The Difference Between Class A, B, AB and C Amplifiers

July 28, 2021

Used in audio equipment, radio, TV, and computers amplifiers are components that increase or amplify the voltage, current or power of an electrical signal. Almost all electronic circuits and systems use at least one stage of amplification. As engineers and technicians, we should be able to identify different classes of amplifiers.

In this blog, we will discuss the differences between the four classes of amplifiers: Class A, B, AB, and C. These are the more common types of amplifiers for linear designs.

Class A Amplifier

This class of amplifier provides very good signal reproduction. One of the primary reasons for this is that the Q-point (or operating point) is halfway between cut-off and saturation. This means it is biased midway through its active region providing a full 360 degrees of amplification despite its characteristic 180-degree inversion of the output signal. While beneficial to signal fidelity, this midway biased Q-point feature is the cause of one of the primary disadvantages to using a Class A amplifier. The transistor is always half-way on and current is always flowing. As a result, a Class A amplifier tends to generate a lot of heat leading to low efficiency (approximately 25%). It is used in low power devices such as radios and outdoor sound system and are more suited to small signal amplification. With the addition of a bypass capacitor, a Class A amplifier is capable of providing significant AC signal gain for low power devices.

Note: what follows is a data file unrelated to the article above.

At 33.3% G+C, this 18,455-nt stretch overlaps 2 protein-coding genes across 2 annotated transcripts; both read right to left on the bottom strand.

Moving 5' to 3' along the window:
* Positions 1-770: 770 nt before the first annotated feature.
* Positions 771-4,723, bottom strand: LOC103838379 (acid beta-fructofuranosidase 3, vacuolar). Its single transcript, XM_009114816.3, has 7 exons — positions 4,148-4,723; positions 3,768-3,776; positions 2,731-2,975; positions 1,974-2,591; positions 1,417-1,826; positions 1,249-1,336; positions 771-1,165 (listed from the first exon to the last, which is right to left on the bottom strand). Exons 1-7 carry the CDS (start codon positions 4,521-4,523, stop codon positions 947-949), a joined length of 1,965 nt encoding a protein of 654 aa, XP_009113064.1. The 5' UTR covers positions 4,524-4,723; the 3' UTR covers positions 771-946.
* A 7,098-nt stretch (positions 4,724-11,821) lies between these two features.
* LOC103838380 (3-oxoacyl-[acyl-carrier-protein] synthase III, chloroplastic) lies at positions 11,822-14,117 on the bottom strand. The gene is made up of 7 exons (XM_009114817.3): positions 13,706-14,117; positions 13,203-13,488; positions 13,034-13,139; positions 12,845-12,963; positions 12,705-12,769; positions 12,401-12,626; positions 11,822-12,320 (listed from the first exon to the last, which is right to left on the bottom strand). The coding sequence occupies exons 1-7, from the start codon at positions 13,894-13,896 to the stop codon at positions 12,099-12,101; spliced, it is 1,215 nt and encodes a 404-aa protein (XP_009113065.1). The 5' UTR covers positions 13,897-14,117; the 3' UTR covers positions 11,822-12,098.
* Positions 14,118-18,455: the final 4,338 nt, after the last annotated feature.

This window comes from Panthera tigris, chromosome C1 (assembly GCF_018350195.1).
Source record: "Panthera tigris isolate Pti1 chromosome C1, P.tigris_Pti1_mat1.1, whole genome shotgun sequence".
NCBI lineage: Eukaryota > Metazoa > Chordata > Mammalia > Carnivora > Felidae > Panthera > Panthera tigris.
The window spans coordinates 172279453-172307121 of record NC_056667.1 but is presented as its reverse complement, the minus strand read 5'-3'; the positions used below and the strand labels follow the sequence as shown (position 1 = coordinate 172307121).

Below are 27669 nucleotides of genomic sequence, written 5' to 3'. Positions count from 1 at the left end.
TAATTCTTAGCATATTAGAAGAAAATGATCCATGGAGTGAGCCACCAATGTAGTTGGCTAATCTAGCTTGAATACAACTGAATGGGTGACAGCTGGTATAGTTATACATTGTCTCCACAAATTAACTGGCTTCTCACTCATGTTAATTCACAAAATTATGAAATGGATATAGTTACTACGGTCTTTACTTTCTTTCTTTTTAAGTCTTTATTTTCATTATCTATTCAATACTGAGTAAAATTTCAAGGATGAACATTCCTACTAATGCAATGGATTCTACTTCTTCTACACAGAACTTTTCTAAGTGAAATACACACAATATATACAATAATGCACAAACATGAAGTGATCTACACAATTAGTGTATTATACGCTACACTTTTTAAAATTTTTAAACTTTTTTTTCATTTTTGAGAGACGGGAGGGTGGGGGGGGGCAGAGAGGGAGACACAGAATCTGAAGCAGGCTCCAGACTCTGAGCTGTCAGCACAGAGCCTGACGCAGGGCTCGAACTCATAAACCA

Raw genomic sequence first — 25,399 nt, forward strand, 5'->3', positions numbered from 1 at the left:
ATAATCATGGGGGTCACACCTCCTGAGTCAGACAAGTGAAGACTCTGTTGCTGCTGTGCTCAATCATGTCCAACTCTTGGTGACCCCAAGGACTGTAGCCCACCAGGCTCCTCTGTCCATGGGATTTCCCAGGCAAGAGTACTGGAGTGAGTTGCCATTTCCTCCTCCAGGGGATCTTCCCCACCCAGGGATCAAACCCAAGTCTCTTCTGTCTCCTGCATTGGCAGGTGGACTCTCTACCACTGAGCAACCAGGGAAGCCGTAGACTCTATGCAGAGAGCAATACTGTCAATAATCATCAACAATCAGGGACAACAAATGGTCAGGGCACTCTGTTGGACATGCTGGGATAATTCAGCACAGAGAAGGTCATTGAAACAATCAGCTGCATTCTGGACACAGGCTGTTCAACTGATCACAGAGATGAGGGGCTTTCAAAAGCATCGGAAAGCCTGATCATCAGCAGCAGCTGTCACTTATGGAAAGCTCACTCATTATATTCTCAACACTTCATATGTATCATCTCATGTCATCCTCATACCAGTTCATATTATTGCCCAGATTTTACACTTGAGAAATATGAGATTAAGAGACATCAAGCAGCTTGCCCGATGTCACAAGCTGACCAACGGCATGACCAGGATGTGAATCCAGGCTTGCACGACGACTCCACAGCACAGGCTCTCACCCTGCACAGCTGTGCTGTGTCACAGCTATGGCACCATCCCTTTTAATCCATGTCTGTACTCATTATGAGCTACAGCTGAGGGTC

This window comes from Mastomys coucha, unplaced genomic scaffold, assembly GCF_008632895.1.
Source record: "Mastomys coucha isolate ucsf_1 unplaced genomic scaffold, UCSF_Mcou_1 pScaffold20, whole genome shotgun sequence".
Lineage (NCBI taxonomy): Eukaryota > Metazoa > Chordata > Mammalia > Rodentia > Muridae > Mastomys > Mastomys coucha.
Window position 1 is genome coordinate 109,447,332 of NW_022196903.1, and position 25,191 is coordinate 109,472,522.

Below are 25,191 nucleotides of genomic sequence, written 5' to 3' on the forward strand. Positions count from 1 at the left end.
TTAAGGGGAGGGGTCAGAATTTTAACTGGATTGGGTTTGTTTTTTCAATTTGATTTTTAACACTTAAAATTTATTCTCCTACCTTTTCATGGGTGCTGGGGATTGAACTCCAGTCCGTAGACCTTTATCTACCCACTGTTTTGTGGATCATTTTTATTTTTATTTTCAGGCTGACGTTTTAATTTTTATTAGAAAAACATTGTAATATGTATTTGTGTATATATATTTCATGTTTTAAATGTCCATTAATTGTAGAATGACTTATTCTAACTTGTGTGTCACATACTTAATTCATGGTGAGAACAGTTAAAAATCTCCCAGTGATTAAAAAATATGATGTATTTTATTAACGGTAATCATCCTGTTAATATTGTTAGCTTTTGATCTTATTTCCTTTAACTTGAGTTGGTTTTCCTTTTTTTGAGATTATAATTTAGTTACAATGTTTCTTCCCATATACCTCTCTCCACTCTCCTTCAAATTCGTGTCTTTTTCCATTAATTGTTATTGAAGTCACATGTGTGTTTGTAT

Good signal fidelity on Class A amplifier

Good signal fidelity on Class A amplifier

Class B Amplifier

Unlike a Class A amplifier, a Class B amplifier does not produce a good signal reproduction. It uses complementary pairs of transistors that conducts the half cycles of the input signal. The positive biased transistor will conduct the positive signal while the other transistor is off. When the negative signal arrives, the negative biased transistor will turn on and the positive transistor turns off. Remember that transistors need approximately 0.7V to turn on and there are parts of the signal that has less than 0.7V. This alternate switching of the transistor pair causes the crossover distortion of the output signal. However, this alternate switching will generate less heat, increasing the efficiency of a Class B amplifier to 78%. This increase in efficiency makes the Class B amplifier great for battery operated devices.